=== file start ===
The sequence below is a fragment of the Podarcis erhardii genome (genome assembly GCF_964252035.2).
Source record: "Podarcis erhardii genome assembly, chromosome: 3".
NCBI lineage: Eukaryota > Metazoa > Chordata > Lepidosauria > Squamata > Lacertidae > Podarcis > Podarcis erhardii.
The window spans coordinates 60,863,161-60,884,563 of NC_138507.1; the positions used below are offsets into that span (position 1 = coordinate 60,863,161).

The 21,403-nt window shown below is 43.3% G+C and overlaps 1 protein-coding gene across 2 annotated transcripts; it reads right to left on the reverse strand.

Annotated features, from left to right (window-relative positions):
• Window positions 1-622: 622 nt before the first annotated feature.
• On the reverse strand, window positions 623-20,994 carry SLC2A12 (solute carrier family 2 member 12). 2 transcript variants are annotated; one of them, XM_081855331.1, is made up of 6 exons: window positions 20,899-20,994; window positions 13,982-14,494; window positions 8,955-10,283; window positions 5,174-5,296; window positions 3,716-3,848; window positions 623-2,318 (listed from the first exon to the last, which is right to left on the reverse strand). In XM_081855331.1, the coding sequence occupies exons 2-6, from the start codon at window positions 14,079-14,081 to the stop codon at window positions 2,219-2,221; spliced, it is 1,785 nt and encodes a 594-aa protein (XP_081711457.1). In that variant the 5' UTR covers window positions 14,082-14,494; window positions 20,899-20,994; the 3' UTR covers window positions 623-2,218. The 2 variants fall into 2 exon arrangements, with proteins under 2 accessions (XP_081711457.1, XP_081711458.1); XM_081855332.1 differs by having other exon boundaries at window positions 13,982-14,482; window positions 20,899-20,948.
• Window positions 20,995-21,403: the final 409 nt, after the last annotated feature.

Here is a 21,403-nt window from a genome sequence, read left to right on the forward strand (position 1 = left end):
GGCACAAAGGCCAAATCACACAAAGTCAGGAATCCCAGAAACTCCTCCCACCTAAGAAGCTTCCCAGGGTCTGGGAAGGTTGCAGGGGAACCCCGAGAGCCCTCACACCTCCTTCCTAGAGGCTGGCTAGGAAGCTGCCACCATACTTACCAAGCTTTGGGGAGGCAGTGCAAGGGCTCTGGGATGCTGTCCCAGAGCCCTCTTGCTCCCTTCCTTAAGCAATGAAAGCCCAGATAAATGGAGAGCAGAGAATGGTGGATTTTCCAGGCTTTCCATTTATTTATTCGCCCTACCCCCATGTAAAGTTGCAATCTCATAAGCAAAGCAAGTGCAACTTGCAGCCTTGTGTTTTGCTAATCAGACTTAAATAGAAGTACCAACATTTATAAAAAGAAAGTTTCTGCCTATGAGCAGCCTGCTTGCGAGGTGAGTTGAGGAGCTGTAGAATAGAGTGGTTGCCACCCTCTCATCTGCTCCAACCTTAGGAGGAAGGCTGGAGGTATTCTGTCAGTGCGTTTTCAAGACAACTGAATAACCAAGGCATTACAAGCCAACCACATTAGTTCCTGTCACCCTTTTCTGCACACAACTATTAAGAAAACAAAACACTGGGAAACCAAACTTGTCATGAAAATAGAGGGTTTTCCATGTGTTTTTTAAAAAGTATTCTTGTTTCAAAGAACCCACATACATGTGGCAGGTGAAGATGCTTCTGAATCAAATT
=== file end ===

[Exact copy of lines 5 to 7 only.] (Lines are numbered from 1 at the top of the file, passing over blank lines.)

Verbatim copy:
The 21,403-nt window shown below is 43.3% G+C and overlaps 1 protein-coding gene across 2 annotated transcripts; it reads right to left on the reverse strand.

Annotated features, from left to right (window-relative positions):
• Window positions 1-622: 622 nt before the first annotated feature.